Last week, American households were blanketed with a torrent of coverage, commentary and regret regarding the 10th anniversary of the war in Iraq. Liberals claimed that Twitter — if it had existed — could have stopped the invasion. Conservatives argued that the links between Saddam Hussein and terrorism have, in fact, been underplayed.
There are many lessons of Iraq. The most glaring one is that an American ground invasion destabilized the Middle East instead of stabilizing it. In a brutal, nine-year conflict, 100,000 Iraqis died, 4,500 American soldiers perished and over $1 trillion was spent.
Such extraordinarily high human and financial costs should have slowed what Tufts University professor Daniel W. Drezner calls the “creeping militarization of American foreign policy.” Instead, the civilian American institutions that failed us before Iraq have grown even weaker over the last decade.
The State Department is the first example. Drezner correctly argues that the Pentagon’s influence over foreign policy steadily increased as its post-Sept. 11, 2001, budget ballooned. Military intervention was too often seen as the only way the United States could influence events overseas.
That trend has slowed in the Obama administration but the budget, training programs and planning capabilities of the State Department are still laughably small compared to those of the American military. Money equals power, influence and a seat at the table in Washington. As one former national security reporter put it to me, weak civilian institutions mean fewer civilian responses to crises.
In a speech last month, Secretary of State John Kerry tried to put the small size of the State Department in perspective. He said a recent poll found that most Americans believe the State Department and U.S. foreign aid programs consume 25 percent of the federal budget. In fact, they receive 1 percent. (The military gets roughly 20 percent.)
Kerry’s speech, his first major foreign policy address, received little press coverage. That is a reflection of a second American civilian institution that is failing us a decade after Iraq: the press.
Last week, commentators rightly lambasted the media for not being more skeptical of the Bush administration’s central justification for invading Iraq: weapons of mass destruction that turned out not to exist.
In the months before the invasion, the New York Times published a series of exaggerated WMD stories by reporter Judith Miller on its front page. At the same time, editors at the Times and other mainstream outlets largely ignored intrepid reports by Knight-Ridder newspapers that questioned the administration’s WMD claims.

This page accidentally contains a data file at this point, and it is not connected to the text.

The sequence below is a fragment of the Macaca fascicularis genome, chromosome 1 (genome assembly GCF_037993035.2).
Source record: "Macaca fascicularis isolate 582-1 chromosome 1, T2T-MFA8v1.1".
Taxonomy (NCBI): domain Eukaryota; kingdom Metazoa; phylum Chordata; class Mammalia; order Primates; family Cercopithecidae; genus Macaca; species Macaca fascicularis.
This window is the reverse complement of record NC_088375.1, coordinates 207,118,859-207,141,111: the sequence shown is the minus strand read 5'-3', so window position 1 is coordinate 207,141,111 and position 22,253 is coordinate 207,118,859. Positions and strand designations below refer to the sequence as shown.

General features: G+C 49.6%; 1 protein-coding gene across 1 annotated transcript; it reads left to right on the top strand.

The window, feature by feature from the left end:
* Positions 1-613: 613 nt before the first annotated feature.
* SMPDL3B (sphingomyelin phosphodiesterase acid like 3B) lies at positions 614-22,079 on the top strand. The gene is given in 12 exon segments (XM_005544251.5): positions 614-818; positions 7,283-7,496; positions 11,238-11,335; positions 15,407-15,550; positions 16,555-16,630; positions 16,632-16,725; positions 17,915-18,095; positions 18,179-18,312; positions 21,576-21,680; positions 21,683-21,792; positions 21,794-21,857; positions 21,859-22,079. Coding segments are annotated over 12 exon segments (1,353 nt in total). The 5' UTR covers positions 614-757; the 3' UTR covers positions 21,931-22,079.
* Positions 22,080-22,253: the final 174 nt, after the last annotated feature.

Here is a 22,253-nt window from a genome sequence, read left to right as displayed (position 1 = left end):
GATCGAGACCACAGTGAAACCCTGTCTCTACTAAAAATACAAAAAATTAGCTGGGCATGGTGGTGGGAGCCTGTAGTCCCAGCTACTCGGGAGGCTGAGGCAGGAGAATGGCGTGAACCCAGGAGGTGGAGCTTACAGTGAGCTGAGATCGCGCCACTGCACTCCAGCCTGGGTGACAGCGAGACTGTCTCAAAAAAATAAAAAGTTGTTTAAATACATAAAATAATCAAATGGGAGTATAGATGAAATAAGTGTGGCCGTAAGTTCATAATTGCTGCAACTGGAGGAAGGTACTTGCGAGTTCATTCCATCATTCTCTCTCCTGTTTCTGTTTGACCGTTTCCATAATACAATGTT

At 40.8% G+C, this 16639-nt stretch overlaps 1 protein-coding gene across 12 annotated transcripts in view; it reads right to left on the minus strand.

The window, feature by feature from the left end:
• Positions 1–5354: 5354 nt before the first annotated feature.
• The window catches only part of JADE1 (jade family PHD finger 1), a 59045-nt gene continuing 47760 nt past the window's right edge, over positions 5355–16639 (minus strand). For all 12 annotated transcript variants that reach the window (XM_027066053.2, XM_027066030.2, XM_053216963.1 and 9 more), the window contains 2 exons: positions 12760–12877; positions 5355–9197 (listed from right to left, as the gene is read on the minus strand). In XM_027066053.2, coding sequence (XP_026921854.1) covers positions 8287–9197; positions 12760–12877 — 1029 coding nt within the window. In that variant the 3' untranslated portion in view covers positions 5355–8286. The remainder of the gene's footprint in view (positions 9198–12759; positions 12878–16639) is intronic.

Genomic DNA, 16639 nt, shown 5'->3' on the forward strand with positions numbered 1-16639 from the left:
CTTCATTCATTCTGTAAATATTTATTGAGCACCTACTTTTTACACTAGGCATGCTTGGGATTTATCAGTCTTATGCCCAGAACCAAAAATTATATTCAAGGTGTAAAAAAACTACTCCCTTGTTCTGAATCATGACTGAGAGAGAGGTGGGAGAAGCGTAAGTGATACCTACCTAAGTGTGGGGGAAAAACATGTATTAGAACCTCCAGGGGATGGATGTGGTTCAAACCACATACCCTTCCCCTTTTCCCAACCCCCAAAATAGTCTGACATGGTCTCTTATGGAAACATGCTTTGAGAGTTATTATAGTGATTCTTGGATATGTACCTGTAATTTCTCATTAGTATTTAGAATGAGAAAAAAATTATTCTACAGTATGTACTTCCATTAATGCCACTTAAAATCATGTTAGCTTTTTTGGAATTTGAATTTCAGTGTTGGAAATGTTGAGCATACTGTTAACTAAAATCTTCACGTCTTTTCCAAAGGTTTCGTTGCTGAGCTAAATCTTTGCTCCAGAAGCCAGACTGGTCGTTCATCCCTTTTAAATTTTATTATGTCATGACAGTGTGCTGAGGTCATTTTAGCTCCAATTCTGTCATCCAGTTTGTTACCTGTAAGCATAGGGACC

Ten years later, Miller is a Fox News contributor, and the Knight-Ridder chain no longer exists. A depressing report released by the Pew Research Center last week found that the full-time professional editorial staff at newspapers has declined by 24 percent since 1989. A separate analysis found that the ratio of public-relations workers to reporters grew from 1.2 to 1 in 1980 to 3.6 to 1 in 2008.
Some analysts contend that the rise of the Web and social media, in fact, is improving journalism. Eric Boehlert of Media Matters argued last week that Twitter — if it had existed — would have forced mainstream reporters to do a better job before the Iraq invasion. He cited recent cases of criticism on Twitter forcing some mainstream newspaper columnists to update their pieces.
Jonathan Landay, one of the Knight-Ridder reporters whose stories questioning the evidence of WMD in Iraq received little attention, said social media might have made a difference. But he hesitated to say Twitter would have restrained the White House.
“Had the New York Times, Washington Post and the networks done the kind of reporting that we had, could the administration have been able to take the country to war? I don’t know,” Landay said in an email message. “But social media would have brought far more attention to our work, and perhaps more journalists would have followed our lead.”
Landay, a former colleague and longtime friend who now reports for McClatchy, said the news media and American intelligence agencies failed. “The mainstream news media was as egregious in its failure to do its job,” he said, “as the U.S. intelligence community was in its failure to produce accurate intelligence on Iraq’s non-existent WMD.”
Today, fears of “another Iraq” dominate American foreign policy. The choice for policymakers is binary. The United States can respond to a foreign policy threat by launching a risky invasion or doing nothing at all. Non-military means of exerting influence — from diplomacy to economic investment — are given short shrift.
The United States, of course, should not launch another ground invasion in the Middle East. But there are other ways to interact with a region whose oil reserves remain vital to the world economy. The Arab Spring showed that young people in the Middle East want self-determination, jobs and modernity. Washington has an interest in helping them achieve those goals, but little inclination — and few non-military tools — to do so.
A decade after Iraq, the State Department remains the Pentagon’s Mini Me. The news media is one-third the size of the public-relations industry. And we continue to view the U.S. military as our principal means of addressing foreign policy challenges.
There are times when military force must be used but our foreign policy debate has devolved into a false “invade or not invade” dichotomy. Far more options are available. Every country is not Iraq.
David Rohde is a columnist for Reuters, a two-time winner of the Pulitzer Prize and a former reporter for The New York Times and Christian Science Monitor.